Building our mobile site and leveraging Drupal to make it easy.
We recently launched a mobile (smartphone) optimised version of our site, thanks to Drupal the process was actually quite simple! Here's how we did it.
There are a number of approaches that you can take when making a mobile site, we opted to make use of the existing content of the current site, and simply alter how this is presented to the user. We also decided that in order to view the mobile site you would need to visit the mobile subdomain: http://m.deeson.co.uk. These were our implementation requirements.
Next we have our device specific constraints. With the advent of the iPhone and Android the face of mobile has changed, and the devices that we're aiming for are far more capable than feature phones. Even though these advances have taken place when implementing a mobile site we still need to keep in mind:
- Screen size - this is an obvious one, when coding your HTML/CSS you ideally should keep this flexible and avoid specifying fixed widths in the layout, as screen size can vary from device to device and also the orientation of the device.
- Page size - the amount of data that a user has to download to view a page on your site can greatly impact on the users experience, we need to consider that a users connection speed can be variable (Edge, 3G, Wifi) depending on reception. Some people also still have data caps to worry about too!
The most important factor to us of the device constraints is that we don't effectively serve up a resolution responsive layout and call it mobile (See James Pearce's excellent post "Not a mobile web, merely a 320px-wide one" http://tripleodeon.com/2010/10/not-a-mobile-web-merely-a-320px-wide-one/).
A good example of taking advantage of this is where we don't have a full navigation on every page of the mobile site, whereas on the desktop site we do. So for the section landing pages we made use of the Menu block module http://drupal.org/project/menu_block to provide suitable section navigation e.g. http://m.deeson.co.uk/online, this is unique to the mobile site, but using the same menu system data.
Now that we have a mobile theme, we need a way to serve it! We tend to work on a LAMP stack, so in our Virtual host entry for deeson.co.uk we simply added that m.deeson.co.uk would act as an alias so all requests would be redirected to deeson.co.uk. Next we'll make use of Drupals multisite capabilities to specify a different theme when accessing the site from the mobile subdomain. We do this by creating a new folder in the /sites directory titled "m.deeson.co.uk". Copy your main settings.php file (probably from /sites/default) into the new folder.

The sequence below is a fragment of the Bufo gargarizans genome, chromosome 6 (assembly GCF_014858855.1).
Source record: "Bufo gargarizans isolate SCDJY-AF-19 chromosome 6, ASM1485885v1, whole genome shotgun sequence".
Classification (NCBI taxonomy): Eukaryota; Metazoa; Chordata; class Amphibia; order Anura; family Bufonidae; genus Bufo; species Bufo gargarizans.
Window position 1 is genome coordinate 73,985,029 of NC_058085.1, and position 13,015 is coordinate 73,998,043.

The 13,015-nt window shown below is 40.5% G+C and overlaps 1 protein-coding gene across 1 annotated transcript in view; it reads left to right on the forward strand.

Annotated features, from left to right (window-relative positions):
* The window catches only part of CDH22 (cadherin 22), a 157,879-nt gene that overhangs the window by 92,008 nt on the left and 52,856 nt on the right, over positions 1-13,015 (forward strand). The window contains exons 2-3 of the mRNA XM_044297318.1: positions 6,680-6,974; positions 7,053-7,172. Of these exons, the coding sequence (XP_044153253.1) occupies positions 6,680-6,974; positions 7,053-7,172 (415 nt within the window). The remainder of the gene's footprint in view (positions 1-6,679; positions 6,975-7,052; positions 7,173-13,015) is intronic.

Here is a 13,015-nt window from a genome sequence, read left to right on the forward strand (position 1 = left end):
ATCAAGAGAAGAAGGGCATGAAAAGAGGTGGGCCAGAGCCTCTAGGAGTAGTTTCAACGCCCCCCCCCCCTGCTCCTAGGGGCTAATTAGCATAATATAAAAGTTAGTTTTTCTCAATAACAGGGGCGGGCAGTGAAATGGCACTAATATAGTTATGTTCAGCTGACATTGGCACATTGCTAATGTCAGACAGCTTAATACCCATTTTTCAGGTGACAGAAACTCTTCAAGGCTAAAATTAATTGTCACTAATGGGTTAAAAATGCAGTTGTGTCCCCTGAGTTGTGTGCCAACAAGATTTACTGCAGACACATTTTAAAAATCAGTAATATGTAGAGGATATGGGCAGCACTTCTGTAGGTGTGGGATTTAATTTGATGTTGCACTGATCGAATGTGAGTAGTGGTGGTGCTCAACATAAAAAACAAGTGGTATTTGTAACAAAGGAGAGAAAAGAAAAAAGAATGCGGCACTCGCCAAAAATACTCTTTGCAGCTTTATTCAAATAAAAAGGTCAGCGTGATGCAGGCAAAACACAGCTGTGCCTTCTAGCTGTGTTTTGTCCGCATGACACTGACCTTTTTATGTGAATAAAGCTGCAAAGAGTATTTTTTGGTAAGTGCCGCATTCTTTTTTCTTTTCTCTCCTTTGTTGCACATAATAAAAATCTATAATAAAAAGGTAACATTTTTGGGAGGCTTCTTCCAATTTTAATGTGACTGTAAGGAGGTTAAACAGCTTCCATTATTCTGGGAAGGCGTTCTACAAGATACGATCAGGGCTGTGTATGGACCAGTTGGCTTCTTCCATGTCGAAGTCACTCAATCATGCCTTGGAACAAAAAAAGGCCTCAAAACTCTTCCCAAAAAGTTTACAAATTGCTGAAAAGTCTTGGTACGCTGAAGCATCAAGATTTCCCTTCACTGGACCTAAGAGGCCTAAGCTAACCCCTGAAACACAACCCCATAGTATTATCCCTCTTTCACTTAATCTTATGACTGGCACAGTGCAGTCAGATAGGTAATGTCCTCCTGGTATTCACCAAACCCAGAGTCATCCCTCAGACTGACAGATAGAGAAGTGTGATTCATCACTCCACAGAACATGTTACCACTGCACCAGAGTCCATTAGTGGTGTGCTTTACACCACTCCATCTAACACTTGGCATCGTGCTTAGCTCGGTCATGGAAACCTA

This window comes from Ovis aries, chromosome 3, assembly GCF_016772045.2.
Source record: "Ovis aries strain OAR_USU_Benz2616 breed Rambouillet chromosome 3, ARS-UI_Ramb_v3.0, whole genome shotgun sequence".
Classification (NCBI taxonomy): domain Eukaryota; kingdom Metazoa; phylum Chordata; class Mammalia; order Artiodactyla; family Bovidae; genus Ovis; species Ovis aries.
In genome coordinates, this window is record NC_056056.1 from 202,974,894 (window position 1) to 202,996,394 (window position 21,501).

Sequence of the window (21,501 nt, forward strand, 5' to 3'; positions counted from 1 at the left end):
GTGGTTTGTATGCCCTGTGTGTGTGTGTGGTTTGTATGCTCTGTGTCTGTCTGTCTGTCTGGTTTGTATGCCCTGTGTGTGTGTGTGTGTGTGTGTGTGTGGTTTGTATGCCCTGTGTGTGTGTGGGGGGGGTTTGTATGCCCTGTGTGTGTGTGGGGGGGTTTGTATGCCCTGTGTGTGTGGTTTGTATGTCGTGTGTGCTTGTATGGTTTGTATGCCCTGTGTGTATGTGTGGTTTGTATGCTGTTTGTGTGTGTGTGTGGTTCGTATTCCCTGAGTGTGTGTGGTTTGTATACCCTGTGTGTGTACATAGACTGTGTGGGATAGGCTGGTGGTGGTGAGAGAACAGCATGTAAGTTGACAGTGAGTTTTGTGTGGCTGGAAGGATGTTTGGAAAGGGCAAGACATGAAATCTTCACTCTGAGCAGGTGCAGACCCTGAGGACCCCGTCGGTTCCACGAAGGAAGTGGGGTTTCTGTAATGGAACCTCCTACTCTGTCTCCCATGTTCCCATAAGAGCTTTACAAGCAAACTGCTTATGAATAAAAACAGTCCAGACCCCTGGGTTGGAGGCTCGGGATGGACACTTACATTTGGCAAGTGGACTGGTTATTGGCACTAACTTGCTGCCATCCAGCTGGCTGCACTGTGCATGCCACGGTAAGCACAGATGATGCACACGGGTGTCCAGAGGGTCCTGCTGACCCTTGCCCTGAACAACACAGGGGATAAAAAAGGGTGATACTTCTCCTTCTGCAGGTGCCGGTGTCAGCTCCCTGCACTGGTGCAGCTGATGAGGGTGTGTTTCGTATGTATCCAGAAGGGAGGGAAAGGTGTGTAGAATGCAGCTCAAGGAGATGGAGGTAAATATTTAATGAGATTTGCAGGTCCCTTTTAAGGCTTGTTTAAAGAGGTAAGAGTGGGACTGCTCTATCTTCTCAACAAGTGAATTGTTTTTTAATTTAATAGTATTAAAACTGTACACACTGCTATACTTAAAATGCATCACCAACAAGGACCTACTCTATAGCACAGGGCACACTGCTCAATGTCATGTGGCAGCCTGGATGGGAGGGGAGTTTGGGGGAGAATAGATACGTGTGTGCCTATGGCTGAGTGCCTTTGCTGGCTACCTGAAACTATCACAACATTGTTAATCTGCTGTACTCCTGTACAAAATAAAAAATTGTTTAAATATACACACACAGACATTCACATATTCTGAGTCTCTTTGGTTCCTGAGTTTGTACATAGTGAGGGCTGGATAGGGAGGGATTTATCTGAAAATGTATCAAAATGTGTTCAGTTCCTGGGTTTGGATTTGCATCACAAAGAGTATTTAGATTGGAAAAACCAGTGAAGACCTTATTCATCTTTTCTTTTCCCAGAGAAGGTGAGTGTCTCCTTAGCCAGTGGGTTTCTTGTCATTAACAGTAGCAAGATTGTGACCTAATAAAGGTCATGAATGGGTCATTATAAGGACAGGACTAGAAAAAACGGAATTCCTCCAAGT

Edit the copied settings.php file (/sites/m.deeson.co.uk/settings.php) and add in the following code (or add the array items to the $conf array if you're already using it):
$conf = array( 'theme_default' => 'deeson_mobile', 'file_directory_path' => 'sites/default/files', );
This code specifies the default theme the site should use when responding as http://m.deeson.co.uk, in our case 'deeson_mobile' which is the machine name of our mobile theme. We also specify that the files directory is still the standard one for the site, this avoids any trouble where Drupal might look for uploaded files within /sites/m.deeson.co.uk/files/.
At this point we have our mobile theme setup and the site accepting request for http://m.deeson.co.uk, and showing the correct theme. As the content of the mobile site is the same as on the desktop site, we don't want any search engines to index the site, to prevent this you can either add a meta tag to your mobile themes page template, or do the following: http://blog.cherouvim.com/robotstxt-control-for-host-aliases-via-mod_rewrite/.
The final thing to do is redirect mobile users to your site! There are a number of ways to do this, one in particular would be to use the http://drupal.org/project/mobile_tools. module, another being redirect using mod rewrite via htaccess http://www.projectronin.com/blog/?p=10.
Our approach is more laid back, we detect if the user is on a device that might want to use the mobile site, and then present them with a message giving them the option to go to the mobile site, or to continue browsing the desktop site. We remember with cookies that the user has been presented with the message and made a choice, after that point we don't show the message anymore.